Question about pass through cable and SWR Flip-Flop...

johnsland8

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Nov 25, 2019
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I just put up a 40m vertical wire antenna with 32 radials. I did some initial "rough" tuning at the antenna and my readings were:
7.000 = 1.9 @ 58 ohms
7.100 = 1.5 @ 50
7.200 = 1.3 @ 45
7.300 = 1.4 @ 48

I then ran my feed line through a flat pass through cable I'm trying out to go through a window into the house. I expected the readings to change slightly but this is what I got:
7.000 = 1.3 @ 50
7.100 = 1.2 @ 50
7.200 = 1.4 @ 55
7.300 = 1.7 @ 60

What I don't understand is why the readings basically flip-flopped from one end of the band to the other instead of just changing relatively? Any thoughts or input would be greatly appreciated.

Thank you!
 

a417

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I wouldn't trust those things.

Tune it AFTER you put those flat pass doohickeys in, that way you're not changing the infrastructure any more.
 

johnsland8

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I wouldn't trust those things.

I don't think I do either. I ordered them online and when they showed up I was immediately concerned. But, they were cheap and figured I'd give them a try.

Tune it AFTER you put those flat pass doohickeys in, that way you're not changing the infrastructure any more.
This was my thought too but what confuses me is that, from what I understand, if the SWR is lower on the low end of the band, the antenna is too long and if the SWR is lower on the high end of the band, the antenna is too short. So, if I use the pass through, the antenna needs to be shorter but if I don't, it needs to be longer. I guess I just expected the SWR to change but not change which way it was tuned. If that makes sense?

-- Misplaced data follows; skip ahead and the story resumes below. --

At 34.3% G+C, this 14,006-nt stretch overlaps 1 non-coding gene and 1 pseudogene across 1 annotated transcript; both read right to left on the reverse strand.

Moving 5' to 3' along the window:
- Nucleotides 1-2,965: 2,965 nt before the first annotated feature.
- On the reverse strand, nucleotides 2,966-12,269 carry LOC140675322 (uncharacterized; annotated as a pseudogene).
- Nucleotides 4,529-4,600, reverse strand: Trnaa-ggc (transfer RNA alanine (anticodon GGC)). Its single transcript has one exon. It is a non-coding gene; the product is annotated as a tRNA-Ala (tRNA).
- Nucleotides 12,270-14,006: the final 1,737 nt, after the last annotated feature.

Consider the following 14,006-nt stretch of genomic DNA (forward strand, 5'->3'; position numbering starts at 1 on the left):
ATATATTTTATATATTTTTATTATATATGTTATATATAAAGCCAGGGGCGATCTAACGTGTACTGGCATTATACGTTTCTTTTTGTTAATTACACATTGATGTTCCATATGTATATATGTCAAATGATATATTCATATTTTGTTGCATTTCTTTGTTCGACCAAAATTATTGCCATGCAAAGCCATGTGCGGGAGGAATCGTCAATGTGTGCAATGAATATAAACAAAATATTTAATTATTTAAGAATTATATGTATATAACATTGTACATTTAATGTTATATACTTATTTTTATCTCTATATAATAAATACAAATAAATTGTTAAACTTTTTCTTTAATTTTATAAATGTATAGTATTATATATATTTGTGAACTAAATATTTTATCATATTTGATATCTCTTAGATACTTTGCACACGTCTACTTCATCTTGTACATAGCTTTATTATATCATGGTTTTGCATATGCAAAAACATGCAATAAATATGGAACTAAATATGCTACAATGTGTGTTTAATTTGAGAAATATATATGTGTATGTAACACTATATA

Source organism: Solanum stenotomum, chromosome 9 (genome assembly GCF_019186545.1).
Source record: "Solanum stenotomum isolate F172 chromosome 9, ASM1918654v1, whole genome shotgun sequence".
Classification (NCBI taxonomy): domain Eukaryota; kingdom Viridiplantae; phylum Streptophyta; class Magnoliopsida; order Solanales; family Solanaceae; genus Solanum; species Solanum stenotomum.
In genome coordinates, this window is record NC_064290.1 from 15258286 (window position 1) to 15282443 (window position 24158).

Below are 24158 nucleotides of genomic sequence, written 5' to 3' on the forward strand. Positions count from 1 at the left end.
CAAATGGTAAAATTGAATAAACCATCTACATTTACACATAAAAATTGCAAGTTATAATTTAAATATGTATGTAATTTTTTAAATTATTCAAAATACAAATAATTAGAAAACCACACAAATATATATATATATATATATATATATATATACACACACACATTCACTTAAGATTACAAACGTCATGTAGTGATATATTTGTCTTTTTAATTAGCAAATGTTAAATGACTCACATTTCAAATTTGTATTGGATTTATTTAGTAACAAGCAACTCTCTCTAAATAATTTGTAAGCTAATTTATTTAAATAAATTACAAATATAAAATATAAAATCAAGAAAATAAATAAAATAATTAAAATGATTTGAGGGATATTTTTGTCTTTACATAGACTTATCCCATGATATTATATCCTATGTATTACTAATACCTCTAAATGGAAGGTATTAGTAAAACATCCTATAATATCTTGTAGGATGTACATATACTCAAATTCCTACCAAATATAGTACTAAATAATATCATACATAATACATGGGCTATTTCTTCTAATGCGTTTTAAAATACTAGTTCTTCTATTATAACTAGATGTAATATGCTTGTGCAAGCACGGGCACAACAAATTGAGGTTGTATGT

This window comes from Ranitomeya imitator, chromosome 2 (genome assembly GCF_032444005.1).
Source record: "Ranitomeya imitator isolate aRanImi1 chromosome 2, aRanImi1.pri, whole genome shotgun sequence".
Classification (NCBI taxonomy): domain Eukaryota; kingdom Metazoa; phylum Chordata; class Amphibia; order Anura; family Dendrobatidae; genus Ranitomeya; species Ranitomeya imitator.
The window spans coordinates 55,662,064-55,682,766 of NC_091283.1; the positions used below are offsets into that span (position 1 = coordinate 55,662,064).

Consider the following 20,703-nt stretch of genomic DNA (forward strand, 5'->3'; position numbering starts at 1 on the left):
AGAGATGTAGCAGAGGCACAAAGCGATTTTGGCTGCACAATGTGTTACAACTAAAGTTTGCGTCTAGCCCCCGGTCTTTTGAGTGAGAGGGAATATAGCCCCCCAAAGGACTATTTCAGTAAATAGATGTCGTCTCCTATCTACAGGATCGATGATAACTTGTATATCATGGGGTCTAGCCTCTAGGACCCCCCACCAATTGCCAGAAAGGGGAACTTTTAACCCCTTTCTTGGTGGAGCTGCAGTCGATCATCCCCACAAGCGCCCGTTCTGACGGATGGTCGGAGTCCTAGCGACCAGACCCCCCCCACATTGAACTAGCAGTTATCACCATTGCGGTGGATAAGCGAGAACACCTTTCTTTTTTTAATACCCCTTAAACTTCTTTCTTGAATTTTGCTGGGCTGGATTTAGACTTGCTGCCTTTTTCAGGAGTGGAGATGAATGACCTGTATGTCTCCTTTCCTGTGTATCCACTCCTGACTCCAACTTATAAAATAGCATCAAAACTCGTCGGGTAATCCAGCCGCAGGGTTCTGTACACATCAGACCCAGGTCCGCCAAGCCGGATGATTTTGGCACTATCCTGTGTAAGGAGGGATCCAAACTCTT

As you can tell, I'm new to this. I currently live in a rental home so I was looking for an easy way to get inside without any home alterations. I think I'm going to have to pursue other options.

Thank you for the input.

The "flat" pass thru cables are not coaxial and have a different impedance.
Didn't really think about that but it makes sense they couldn't be coaxial and be that thin.

Sounds like your problem. May be a funkey "cable"
I think you're right. I just wish I understood better what was happening to cause the SWR to change ends of the band.
 

WA0CBW

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The SWR is indicating the impedance match (mis-match?), not the antenna resonance. You can have a resonant antenna but the feed point impedance can be something other than 50 ohms (and usually is).
 

prcguy

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It could also be you have lots of common mode currents on the coax and the coax is the major counterpoise of the antenna system. In that case lengthening the feedline as in adding a small chunk of cable can have the same effect as lengthening the antenna and retuning it. Since you were a little short on the antenna to start with and now it appears the antenna has gained length, this could be a real possibility.

I would at least insert an effective common mode choke in the feedline right at the feedpoint or about where the radials end and the coax extends past them. How long are your radials?
 

johnsland8

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I would at least insert an effective common mode choke in the feedline right at the feedpoint or about where the radials end and the coax extends past them.
If you could please indulge me on this? I'm not sure how to do this. I have seen the ferrite chokes that will snap on the exterior of the feedline but when I did a search for a common mode choke, they essentially look like wire wrapped around a toroid. How would I incorporate this? Sorry for all the silly questions...
 

prcguy

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A common mode choke at your feedpoint will keep RF off the feedline and will help isolate your antenna from changes in the feedline, etc.